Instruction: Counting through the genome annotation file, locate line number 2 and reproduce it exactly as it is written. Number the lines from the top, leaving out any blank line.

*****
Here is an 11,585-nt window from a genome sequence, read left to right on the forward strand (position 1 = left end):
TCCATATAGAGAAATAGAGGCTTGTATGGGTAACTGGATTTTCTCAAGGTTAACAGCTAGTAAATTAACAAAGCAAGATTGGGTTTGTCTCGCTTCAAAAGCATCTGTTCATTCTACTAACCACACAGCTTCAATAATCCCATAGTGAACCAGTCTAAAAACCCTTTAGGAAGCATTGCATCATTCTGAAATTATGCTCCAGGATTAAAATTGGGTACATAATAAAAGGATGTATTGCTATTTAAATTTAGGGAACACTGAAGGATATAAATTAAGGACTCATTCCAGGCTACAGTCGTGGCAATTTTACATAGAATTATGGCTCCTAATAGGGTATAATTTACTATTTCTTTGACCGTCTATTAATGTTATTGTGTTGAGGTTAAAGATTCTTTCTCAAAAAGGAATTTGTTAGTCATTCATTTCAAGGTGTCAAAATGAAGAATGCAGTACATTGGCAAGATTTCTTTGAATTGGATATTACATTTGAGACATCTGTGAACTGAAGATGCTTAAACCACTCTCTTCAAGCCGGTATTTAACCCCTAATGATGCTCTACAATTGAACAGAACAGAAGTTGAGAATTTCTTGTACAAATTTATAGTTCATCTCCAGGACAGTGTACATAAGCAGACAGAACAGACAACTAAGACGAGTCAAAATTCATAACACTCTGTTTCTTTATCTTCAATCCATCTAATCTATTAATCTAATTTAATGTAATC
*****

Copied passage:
TCCATATAGAGAAATAGAGGCTTGTATGGGTAACTGGATTTTCTCAAGGTTAACAGCTAGTAAATTAACAAAGCAAGATTGGGTTTGTCTCGCTTCAAAAGCATCTGTTCATTCTACTAACCACACAGCTTCAATAATCCCATAGTGAACCAGTCTAAAAACCCTTTAGGAAGCATTGCATCATTCTGAAATTATGCTCCAGGATTAAAATTGGGTACATAATAAAAGGATGTATTGCTATTTAAATTTAGGGAACACTGAAGGATATAAATTAAGGACTCATTCCAGGCTACAGTCGTGGCAATTTTACATAGAATTATGGCTCCTAATAGGGTATAATTTACTATTTCTTTGACCGTCTATTAATGTTATTGTGTTGAGGTTAAAGATTCTTTCTCAAAAAGGAATTTGTTAGTCATTCATTTCAAGGTGTCAAAATGAAGAATGCAGTACATTGGCAAGATTTCTTTGAATTGGATATTACATTTGAGACATCTGTGAACTGAAGATGCTTAAACCACTCTCTTCAAGCCGGTATTTAACCCCTAATGATGCTCTACAATTGAACAGAACAGAAGTTGAGAATTTCTTGTACAAATTTATAGTTCATCTCCAGGACAGTGTACATAAGCAGACAGAACAGACAACTAAGACGAGTCAAAATTCATAACACTCTGTTTCTTTATCTTCAATCCATCTAATCTATTAATCTAATTTAATGTAATC